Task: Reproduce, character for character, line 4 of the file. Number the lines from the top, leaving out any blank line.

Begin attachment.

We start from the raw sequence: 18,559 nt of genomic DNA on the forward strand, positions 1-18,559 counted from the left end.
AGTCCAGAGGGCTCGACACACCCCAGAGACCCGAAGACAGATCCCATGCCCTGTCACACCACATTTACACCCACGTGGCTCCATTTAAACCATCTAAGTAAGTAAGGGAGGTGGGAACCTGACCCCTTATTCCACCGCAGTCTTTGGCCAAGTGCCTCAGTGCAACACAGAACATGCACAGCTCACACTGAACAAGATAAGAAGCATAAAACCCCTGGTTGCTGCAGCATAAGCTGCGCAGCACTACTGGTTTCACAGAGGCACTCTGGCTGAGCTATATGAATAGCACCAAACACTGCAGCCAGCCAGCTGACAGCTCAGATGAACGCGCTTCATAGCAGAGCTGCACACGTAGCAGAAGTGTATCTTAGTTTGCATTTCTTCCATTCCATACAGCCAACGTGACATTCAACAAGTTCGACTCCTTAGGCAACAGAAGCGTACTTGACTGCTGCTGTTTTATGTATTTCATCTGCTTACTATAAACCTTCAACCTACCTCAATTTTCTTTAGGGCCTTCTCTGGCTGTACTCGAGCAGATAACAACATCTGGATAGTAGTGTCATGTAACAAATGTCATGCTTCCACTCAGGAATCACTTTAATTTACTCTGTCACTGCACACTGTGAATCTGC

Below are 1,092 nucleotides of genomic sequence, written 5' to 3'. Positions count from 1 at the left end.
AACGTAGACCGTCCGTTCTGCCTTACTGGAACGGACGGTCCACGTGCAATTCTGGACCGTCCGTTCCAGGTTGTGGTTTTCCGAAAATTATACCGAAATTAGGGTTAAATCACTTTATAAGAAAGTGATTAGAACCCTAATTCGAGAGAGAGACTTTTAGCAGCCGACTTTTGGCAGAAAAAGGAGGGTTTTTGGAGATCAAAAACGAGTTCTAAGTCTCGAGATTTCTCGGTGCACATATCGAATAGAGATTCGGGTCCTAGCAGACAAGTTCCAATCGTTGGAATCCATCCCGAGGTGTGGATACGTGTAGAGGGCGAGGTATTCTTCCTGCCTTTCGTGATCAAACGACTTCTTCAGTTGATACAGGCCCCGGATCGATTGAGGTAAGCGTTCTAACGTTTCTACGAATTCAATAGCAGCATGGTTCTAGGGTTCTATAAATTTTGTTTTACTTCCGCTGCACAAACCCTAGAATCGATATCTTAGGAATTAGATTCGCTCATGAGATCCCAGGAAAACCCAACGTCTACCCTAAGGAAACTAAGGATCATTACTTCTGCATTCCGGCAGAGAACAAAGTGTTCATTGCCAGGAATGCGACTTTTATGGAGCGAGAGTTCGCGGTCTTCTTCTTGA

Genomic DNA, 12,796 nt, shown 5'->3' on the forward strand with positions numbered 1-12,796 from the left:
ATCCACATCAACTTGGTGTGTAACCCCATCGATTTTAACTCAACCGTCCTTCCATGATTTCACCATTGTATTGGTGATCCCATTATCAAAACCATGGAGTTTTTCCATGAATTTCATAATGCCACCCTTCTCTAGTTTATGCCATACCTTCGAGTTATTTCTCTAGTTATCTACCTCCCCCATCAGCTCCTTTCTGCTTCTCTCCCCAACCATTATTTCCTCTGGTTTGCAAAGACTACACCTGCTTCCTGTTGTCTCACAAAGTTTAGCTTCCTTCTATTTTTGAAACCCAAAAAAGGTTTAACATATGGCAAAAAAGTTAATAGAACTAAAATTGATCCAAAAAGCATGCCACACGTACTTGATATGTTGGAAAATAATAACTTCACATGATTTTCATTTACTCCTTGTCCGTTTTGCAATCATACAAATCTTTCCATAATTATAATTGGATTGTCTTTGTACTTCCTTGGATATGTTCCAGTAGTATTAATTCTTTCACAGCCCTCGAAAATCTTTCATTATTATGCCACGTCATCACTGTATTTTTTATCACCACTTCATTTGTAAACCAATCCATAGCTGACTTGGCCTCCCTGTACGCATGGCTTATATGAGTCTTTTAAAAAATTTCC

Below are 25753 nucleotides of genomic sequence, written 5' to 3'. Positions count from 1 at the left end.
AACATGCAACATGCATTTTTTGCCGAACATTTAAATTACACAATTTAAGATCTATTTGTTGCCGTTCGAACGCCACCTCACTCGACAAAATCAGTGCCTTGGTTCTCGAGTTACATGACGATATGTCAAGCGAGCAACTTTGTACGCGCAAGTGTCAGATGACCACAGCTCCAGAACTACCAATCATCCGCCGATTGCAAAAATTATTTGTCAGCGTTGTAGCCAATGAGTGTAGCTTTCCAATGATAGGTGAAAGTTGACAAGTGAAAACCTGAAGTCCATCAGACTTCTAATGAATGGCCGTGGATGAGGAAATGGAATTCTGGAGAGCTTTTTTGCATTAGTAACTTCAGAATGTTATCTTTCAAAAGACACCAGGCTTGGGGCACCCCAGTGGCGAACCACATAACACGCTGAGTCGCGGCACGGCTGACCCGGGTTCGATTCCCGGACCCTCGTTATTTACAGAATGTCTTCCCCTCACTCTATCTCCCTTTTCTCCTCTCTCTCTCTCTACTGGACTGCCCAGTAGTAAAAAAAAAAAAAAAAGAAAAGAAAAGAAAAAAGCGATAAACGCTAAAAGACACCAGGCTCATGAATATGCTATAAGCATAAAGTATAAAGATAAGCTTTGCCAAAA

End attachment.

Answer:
AACGTAGACCGTCCGTTCTGCCTTACTGGAACGGACGGTCCACGTGCAATTCTGGACCGTCCGTTCCAGGTTGTGGTTTTCCGAAAATTATACCGAAATTAGGGTTAAATCACTTTATAAGAAAGTGATTAGAACCCTAATTCGAGAGAGAGACTTTTAGCAGCCGACTTTTGGCAGAAAAAGGAGGGTTTTTGGAGATCAAAAACGAGTTCTAAGTCTCGAGATTTCTCGGTGCACATATCGAATAGAGATTCGGGTCCTAGCAGACAAGTTCCAATCGTTGGAATCCATCCCGAGGTGTGGATACGTGTAGAGGGCGAGGTATTCTTCCTGCCTTTCGTGATCAAACGACTTCTTCAGTTGATACAGGCCCCGGATCGATTGAGGTAAGCGTTCTAACGTTTCTACGAATTCAATAGCAGCATGGTTCTAGGGTTCTATAAATTTTGTTTTACTTCCGCTGCACAAACCCTAGAATCGATATCTTAGGAATTAGATTCGCTCATGAGATCCCAGGAAAACCCAACGTCTACCCTAAGGAAACTAAGGATCATTACTTCTGCATTCCGGCAGAGAACAAAGTGTTCATTGCCAGGAATGCGACTTTTATGGAGCGAGAGTTCGCGGTCTTCTTCTTGA